breaking ground on land which could yield clues about the human sacrifice of a war which changed the face of Europe it was in the fields around montage on that the Battle of Waterloo was fought 200 years ago a battle which saw Britain and her allies halt the march of Napoleon archeologists have scoured this land for years but never before has the site of the field hospital where thousands of wounded soldiers were treated being penetrated and it's to this spot that British veterans themselves injured in modern-day conflicts have come to help the search Matt Weston lost his legs and part of his right arm in Afghanistan he'll use his drone and photography skills to help catalog the work Westby it's quite an honor really I mean I mean the history of Europe was really forced on this battlefield and we're given permissions going dig it up I think it's something that really in the privileged few get to do and it's a it's remarkable it always liked history but I never really considered as you know something I would do actually look just just being his amazing going to meet people I have that background it's er pretty impressive it's the first one found at this site Wow early finds include a British musket ball which could kill or cause serious injury but ground-penetrating radar is being used in the hope of finding medical tools and bones from amputated limbs it's sobering for wounded veterans of today to think of what the troops in the Battle of Waterloo went through but they come because military history fascinates them men meade suffered from PTSD after the helicopter he was traveling in was shot down in Afghanistan soldier is a soldier because this 200 years ago 300 years ago yes a mentality and from the research I've been doing over the past year I find the Battle of Waterloo was like the last major romantic battle of cavalry when an infantryman and cannon fire and I know over time medical history medicals advanced in time you just do think for their mind as the fighting intensified more and more injured were brought here to Mount San John it's believed as many as 6,000 men were treated for their injuries on this site and in the farm buildings around Medicine was primitive with surgeons forced to operate and amputate limbs without anesthetic the Waterloo uncovered project brings together wounded and serving members of the military with leading archaeologists as part of a program of care and recovery it's aimed at building confidence and new skills and those who've seen war can offer a special insight into the discoveries very much so they've they've seen war they've seen the elephant as they say and I haven't I've always been an archaeologist I never served and they can bring a unique experience they've been under fire in those locations the early findings are already being carefully catalogued and will help build a picture of what those wounded at Waterloo went through the military of today helping to tell the stories of those who went before them Michelle Clifford Sky News Belgium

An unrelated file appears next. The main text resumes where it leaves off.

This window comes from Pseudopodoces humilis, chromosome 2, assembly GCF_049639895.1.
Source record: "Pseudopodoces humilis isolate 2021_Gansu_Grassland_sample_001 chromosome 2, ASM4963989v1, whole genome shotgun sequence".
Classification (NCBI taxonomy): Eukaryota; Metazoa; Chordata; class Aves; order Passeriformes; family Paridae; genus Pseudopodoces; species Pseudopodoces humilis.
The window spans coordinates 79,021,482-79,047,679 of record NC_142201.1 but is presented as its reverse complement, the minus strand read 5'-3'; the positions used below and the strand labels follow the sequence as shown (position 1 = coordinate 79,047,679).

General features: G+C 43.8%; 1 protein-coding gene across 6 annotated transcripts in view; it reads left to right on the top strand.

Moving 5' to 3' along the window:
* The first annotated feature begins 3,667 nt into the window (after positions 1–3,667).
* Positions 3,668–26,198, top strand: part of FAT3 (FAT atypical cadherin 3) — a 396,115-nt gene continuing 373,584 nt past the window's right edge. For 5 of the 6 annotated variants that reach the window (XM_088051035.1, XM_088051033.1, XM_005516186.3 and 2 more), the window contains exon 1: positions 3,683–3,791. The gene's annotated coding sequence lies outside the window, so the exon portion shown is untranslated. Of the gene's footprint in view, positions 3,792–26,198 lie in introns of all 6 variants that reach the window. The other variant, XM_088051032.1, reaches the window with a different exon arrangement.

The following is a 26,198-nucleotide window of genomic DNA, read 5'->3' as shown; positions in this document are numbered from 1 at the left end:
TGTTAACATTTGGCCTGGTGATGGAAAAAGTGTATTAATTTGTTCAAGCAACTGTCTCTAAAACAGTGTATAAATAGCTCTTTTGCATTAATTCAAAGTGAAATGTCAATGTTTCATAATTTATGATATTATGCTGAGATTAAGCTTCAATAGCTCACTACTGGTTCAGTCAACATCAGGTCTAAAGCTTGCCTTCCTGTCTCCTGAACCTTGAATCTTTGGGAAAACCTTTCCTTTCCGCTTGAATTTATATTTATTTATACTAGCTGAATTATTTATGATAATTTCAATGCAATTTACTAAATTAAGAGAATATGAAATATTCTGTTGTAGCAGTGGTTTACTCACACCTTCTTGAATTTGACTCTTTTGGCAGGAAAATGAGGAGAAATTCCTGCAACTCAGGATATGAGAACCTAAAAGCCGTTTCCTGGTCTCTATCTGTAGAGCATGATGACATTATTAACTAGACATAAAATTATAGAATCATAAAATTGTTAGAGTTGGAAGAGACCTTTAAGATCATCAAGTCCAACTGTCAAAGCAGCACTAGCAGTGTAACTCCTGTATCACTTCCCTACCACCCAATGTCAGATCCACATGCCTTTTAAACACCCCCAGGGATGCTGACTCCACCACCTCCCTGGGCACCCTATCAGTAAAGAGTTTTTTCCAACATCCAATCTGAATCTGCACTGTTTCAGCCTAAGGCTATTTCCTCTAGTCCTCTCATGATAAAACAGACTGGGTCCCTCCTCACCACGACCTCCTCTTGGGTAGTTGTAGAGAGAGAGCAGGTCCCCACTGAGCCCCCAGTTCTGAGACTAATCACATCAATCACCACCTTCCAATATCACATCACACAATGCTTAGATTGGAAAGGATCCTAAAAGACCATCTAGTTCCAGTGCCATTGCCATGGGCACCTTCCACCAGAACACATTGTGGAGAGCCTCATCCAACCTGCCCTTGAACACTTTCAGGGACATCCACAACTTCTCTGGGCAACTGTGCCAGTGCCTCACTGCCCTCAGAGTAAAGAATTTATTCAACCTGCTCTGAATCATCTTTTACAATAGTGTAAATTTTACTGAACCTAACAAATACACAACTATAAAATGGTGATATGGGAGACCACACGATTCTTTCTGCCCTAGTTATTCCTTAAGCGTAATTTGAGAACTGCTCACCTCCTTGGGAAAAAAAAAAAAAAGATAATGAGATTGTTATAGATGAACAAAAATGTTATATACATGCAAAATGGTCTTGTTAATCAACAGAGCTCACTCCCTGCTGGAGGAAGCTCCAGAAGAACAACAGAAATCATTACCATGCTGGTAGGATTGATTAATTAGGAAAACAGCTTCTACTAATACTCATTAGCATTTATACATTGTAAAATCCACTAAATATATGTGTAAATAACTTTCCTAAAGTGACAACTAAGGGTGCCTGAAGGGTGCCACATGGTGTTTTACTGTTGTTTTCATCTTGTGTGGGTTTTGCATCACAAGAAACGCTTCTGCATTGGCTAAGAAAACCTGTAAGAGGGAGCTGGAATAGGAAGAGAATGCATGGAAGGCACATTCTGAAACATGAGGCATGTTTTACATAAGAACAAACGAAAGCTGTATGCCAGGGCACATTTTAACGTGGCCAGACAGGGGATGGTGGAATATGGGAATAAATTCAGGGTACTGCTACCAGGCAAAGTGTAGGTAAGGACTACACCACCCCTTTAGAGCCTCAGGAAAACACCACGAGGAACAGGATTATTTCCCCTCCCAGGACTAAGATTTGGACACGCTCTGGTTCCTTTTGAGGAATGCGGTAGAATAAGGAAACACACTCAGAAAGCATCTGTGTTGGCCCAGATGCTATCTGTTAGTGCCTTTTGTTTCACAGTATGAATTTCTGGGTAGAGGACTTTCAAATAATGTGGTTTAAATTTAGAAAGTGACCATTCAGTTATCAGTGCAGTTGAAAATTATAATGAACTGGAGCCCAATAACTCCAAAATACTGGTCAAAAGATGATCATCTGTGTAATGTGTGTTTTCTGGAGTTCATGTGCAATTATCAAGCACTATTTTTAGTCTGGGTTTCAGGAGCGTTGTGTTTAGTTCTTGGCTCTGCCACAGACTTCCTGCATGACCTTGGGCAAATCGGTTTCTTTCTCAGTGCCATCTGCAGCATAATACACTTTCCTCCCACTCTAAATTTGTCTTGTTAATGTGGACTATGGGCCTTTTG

Author Since: Mar 11, 2019

  1. This project is brilliant on many levels. It's great therapy for wounded servivemen and their military experience adds to the interpretation of the site

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